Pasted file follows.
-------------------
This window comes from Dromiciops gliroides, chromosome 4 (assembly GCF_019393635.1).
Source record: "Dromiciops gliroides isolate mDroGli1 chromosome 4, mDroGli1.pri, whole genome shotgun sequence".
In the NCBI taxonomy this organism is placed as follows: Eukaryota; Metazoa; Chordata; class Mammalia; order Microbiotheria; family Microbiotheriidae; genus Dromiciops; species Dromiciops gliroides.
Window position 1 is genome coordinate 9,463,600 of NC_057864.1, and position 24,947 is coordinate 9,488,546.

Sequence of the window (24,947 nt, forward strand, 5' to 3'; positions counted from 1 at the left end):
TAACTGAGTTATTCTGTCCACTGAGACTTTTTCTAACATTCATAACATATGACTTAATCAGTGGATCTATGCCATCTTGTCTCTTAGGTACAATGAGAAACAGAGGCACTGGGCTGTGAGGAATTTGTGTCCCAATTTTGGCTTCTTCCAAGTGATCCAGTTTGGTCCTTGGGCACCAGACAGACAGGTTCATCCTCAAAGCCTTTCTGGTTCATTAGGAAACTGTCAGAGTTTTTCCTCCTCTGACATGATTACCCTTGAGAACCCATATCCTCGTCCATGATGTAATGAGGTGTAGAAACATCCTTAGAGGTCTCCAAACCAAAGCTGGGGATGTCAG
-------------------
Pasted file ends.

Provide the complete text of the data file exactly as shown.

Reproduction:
This window comes from Dromiciops gliroides, chromosome 4 (assembly GCF_019393635.1).
Source record: "Dromiciops gliroides isolate mDroGli1 chromosome 4, mDroGli1.pri, whole genome shotgun sequence".
In the NCBI taxonomy this organism is placed as follows: Eukaryota; Metazoa; Chordata; class Mammalia; order Microbiotheria; family Microbiotheriidae; genus Dromiciops; species Dromiciops gliroides.
Window position 1 is genome coordinate 9,463,600 of NC_057864.1, and position 24,947 is coordinate 9,488,546.

Sequence of the window (24,947 nt, forward strand, 5' to 3'; positions counted from 1 at the left end):
TAACTGAGTTATTCTGTCCACTGAGACTTTTTCTAACATTCATAACATATGACTTAATCAGTGGATCTATGCCATCTTGTCTCTTAGGTACAATGAGAAACAGAGGCACTGGGCTGTGAGGAATTTGTGTCCCAATTTTGGCTTCTTCCAAGTGATCCAGTTTGGTCCTTGGGCACCAGACAGACAGGTTCATCCTCAAAGCCTTTCTGGTTCATTAGGAAACTGTCAGAGTTTTTCCTCCTCTGACATGATTACCCTTGAGAACCCATATCCTCGTCCATGATGTAATGAGGTGTAGAAACATCCTTAGAGGTCTCCAAACCAAAGCTGGGGATGTCAG